lock picking techniques, videos, lessons, skills and building them so you can pick locks in nanoseconds.
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Could someone help me on how to work this gun. Documentation? Video? Images. I have tried, and tried, and tried. For hours.... but am unable to open ANY lock. Help me learn, thanks..
By the way, if I am wasting my time with this piece of equipment, could someone reccomend a better one than this. SOmething simple to just open up normal locks on doors. Thanks.
- Posts: 2
- Joined: Mon May 12, 2003 9:14 am
i bought it too,it's not ez for a basic learner.
i think an electric lockpick gun can help u.
- Posts: 1
- Joined: Sun May 25, 2003 12:48 am
Well, I can't afford to buy a electric pick gun. I just want some assistance on how to work this gun. Yes, I am a begginer, but I am very good with my hands. I learn quick. Could someone just tell me on how to work this gun?
- Posts: 2
- Joined: Mon May 12, 2003 9:14 am
Actually the manual pick gun was designed specifically for amatuers to use, and it does work reasonably well. Most (though certainly not all pro fessionals consider the electrics to be over priced, and not much more effective than the manual models. However, as far as specifics, you didn't tell what type of lock you tried it on, which matters, Obviously, it will only work on pin tumblar locks, NOT ON WAFER LOCKS, and it works most effortlessly on the cheaper models (Kwickset &clones). Back when I bought my Lock-Aid brand gun it took a while to pick my first cylinder with it, but it became easy quickly. Obviously it helps greatly if one has a backround in manual picking, as maniulating the tension wrench is similar. As far as "how to work the gun", adjuct tension wheel on gun to the mid point of its range, stick needle slightly below the bottom of the pins in the lock, such that it can drop down slighltly, then kick up into the pins, keep the needle as parallel as possible to the shearline, apply light but varied tension (I sort of bounce the tension level as I trigger the gun), after oh, 20 pulls of the trigger or so, release tension slowly, and count clicks as the pins drop. You can try increasing the guns tension setting, decreasing tension wrench pressure, etc, and then repeat the "release pressure and count clicks" to tell if you are making improvemnets or not.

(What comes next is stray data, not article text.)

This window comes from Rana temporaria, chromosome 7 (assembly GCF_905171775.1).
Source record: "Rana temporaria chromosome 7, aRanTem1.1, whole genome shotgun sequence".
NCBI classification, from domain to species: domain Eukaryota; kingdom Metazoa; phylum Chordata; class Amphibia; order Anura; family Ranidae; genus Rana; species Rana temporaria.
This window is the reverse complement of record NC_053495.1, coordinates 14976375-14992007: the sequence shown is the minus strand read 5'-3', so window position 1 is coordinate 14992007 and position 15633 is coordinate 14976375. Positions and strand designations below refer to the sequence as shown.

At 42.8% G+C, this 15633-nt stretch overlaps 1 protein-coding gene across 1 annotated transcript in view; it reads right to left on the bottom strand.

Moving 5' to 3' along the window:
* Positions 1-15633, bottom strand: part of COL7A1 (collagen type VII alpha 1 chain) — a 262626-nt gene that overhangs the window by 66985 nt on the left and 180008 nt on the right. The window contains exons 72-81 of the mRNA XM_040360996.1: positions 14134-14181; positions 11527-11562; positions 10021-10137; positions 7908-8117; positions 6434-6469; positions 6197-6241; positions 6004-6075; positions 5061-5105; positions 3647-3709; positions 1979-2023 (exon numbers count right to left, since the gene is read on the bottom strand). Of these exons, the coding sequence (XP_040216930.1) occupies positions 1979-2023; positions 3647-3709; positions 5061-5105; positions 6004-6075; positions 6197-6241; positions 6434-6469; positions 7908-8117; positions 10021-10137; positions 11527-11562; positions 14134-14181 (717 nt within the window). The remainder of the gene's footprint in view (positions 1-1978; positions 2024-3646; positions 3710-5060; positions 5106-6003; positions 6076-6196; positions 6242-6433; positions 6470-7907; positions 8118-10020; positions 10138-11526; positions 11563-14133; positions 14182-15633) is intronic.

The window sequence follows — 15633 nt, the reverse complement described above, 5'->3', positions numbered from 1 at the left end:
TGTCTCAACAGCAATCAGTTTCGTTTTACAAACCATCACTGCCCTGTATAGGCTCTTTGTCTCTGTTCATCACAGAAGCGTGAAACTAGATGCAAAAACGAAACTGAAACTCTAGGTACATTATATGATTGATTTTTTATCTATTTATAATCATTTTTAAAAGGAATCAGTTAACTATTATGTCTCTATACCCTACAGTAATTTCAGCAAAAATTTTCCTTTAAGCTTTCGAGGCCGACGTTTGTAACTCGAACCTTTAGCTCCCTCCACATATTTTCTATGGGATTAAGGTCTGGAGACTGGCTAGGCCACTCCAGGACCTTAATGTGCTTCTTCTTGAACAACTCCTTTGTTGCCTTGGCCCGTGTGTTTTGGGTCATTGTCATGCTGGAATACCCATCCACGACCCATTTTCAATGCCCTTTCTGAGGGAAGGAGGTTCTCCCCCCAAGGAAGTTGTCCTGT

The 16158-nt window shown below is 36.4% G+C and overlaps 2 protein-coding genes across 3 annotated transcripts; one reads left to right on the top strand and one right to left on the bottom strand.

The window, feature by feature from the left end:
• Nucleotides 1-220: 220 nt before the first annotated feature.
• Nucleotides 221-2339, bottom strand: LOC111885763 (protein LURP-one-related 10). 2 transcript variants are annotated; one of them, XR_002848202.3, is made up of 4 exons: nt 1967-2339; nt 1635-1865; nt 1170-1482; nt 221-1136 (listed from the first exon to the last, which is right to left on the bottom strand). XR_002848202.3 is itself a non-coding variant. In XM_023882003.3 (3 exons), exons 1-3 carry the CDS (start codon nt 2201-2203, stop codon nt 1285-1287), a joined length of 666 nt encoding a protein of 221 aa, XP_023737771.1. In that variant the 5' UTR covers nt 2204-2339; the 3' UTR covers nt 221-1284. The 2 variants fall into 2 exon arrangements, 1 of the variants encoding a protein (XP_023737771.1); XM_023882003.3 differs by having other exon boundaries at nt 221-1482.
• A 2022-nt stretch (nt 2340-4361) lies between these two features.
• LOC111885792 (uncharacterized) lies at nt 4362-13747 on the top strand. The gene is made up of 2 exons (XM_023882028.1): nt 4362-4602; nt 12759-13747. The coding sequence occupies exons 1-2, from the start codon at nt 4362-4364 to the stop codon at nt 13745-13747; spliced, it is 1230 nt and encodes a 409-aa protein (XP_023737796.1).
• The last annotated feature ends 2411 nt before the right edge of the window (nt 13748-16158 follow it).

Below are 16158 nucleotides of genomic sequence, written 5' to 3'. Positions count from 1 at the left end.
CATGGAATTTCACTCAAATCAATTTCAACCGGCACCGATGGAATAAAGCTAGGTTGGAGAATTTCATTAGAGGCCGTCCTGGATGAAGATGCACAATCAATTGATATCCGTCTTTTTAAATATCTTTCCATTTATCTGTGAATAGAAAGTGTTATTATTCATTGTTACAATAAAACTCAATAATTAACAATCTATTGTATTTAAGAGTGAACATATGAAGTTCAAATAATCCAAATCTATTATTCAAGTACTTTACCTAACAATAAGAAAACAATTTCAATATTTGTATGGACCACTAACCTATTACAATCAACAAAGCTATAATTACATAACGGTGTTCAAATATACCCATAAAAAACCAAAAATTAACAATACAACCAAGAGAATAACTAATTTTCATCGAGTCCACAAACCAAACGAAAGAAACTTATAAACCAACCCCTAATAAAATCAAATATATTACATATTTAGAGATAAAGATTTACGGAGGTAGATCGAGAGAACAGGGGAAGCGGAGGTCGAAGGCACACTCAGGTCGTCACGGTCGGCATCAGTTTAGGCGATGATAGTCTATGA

Oh, and I suggest setting upa Yahoo groups account and joining the locksports group....you may find more info there.
- Posts: 5
- Joined: Fri Jun 06, 2003 7:30 pm
Electric lockpicks are terrible, in my opinion. Dang things sound like chainsaws before you get them in the lock, and like really *angry* chainsaws once they're in.
Besides which, there's something about the needle on those. . .it seems like no matter how much you adjust the throw, it's either moving too much to be really effective, or too little to. . .well, be really effective.
If you have to have a lockpicking aid, I'd use the gun, but then, I'd rather just manually pick the lock anyways.
- Posts: 63
- Joined: Sat Jul 12, 2003 12:53 am
- Location: NY
depends on what youre going for. i dont think youll get much satsfaction out of picking a lock with an electric pick.. but then if you want to steal things or you just locked your keys somewhere stupid.. then i guess youd be happy just getting whatever you want thats inside whatever the lock locks.. haha.. angry chainsaw.. made my day..